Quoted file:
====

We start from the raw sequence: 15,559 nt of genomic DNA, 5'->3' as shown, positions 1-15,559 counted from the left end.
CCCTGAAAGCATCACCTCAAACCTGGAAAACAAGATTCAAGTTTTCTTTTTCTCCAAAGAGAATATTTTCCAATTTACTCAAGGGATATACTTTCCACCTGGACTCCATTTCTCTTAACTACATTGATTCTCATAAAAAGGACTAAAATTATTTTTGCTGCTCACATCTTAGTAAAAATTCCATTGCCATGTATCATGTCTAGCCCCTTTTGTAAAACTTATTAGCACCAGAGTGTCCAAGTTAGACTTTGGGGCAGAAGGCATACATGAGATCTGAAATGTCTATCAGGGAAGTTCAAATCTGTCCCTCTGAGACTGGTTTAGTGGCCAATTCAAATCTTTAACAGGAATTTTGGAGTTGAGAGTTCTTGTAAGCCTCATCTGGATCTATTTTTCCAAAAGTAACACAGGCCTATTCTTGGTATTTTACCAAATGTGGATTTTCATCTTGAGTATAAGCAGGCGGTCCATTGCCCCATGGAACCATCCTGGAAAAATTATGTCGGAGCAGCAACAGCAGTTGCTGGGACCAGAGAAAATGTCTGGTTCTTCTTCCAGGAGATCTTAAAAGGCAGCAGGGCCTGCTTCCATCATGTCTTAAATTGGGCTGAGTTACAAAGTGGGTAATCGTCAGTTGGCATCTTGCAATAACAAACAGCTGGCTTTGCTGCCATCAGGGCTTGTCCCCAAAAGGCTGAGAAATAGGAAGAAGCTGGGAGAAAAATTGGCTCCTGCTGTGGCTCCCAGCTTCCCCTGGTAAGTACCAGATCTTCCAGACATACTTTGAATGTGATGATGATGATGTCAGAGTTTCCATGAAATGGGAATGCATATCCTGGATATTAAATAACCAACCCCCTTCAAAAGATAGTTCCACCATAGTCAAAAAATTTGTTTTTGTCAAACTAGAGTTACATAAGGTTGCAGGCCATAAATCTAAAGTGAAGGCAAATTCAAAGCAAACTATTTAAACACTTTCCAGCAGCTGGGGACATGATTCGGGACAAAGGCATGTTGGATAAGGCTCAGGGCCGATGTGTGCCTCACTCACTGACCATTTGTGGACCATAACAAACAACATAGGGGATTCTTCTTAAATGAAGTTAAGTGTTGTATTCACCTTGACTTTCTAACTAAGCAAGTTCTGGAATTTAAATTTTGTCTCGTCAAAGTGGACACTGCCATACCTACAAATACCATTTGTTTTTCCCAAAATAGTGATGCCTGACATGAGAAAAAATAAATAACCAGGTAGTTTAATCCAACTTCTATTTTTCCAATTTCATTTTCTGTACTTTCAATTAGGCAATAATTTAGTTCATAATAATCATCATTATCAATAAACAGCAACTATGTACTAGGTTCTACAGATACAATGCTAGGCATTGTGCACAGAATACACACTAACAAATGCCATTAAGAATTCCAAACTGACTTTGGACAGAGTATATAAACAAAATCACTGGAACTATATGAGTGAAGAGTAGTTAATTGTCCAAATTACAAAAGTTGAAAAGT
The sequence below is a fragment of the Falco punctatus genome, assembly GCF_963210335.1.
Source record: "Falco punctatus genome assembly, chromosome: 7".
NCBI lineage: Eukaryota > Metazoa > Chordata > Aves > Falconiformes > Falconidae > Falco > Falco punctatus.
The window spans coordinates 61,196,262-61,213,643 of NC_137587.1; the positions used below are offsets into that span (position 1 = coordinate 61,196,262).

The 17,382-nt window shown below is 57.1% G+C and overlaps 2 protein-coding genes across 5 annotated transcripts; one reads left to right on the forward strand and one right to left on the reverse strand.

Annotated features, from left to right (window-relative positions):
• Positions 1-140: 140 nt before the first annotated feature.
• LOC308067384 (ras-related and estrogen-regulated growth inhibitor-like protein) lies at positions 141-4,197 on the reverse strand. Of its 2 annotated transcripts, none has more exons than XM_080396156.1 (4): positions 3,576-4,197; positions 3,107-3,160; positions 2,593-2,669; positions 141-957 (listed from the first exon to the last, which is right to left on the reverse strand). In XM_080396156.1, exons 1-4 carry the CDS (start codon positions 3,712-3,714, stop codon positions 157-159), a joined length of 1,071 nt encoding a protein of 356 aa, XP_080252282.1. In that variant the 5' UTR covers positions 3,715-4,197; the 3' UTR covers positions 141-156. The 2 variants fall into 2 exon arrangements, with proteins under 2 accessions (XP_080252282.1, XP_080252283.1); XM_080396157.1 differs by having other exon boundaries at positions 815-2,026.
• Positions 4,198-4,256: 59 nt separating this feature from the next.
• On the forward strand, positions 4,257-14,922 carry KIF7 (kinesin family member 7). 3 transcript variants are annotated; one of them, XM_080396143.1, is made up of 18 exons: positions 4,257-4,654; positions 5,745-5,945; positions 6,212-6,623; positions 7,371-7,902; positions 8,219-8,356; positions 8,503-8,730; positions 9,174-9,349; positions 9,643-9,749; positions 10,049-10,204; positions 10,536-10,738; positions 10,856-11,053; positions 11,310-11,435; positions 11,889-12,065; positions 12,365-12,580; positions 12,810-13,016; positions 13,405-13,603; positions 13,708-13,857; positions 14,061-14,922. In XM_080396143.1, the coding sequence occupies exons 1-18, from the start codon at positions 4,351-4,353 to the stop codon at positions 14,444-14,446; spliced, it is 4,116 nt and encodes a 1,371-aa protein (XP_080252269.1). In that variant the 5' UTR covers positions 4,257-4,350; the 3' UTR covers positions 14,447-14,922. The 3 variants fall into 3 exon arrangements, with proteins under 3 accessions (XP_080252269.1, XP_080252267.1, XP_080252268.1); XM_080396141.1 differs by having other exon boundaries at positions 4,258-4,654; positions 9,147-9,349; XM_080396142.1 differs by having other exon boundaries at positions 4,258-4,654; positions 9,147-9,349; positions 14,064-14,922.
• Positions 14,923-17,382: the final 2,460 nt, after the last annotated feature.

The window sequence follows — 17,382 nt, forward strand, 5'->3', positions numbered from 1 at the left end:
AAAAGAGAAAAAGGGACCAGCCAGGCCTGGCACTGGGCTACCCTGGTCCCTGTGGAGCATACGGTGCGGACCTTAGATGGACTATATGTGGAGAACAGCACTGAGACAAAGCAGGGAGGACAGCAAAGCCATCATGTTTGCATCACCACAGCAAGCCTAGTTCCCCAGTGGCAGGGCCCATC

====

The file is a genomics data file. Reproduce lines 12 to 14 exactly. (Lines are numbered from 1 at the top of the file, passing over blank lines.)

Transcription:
• On the forward strand, positions 4,257-14,922 carry KIF7 (kinesin family member 7). 3 transcript variants are annotated; one of them, XM_080396143.1, is made up of 18 exons: positions 4,257-4,654; positions 5,745-5,945; positions 6,212-6,623; positions 7,371-7,902; positions 8,219-8,356; positions 8,503-8,730; positions 9,174-9,349; positions 9,643-9,749; positions 10,049-10,204; positions 10,536-10,738; positions 10,856-11,053; positions 11,310-11,435; positions 11,889-12,065; positions 12,365-12,580; positions 12,810-13,016; positions 13,405-13,603; positions 13,708-13,857; positions 14,061-14,922. In XM_080396143.1, the coding sequence occupies exons 1-18, from the start codon at positions 4,351-4,353 to the stop codon at positions 14,444-14,446; spliced, it is 4,116 nt and encodes a 1,371-aa protein (XP_080252269.1). In that variant the 5' UTR covers positions 4,257-4,350; the 3' UTR covers positions 14,447-14,922. The 3 variants fall into 3 exon arrangements, with proteins under 3 accessions (XP_080252269.1, XP_080252267.1, XP_080252268.1); XM_080396141.1 differs by having other exon boundaries at positions 4,258-4,654; positions 9,147-9,349; XM_080396142.1 differs by having other exon boundaries at positions 4,258-4,654; positions 9,147-9,349; positions 14,064-14,922.
• Positions 14,923-17,382: the final 2,460 nt, after the last annotated feature.

The window sequence follows — 17,382 nt, forward strand, 5'->3', positions numbered from 1 at the left end: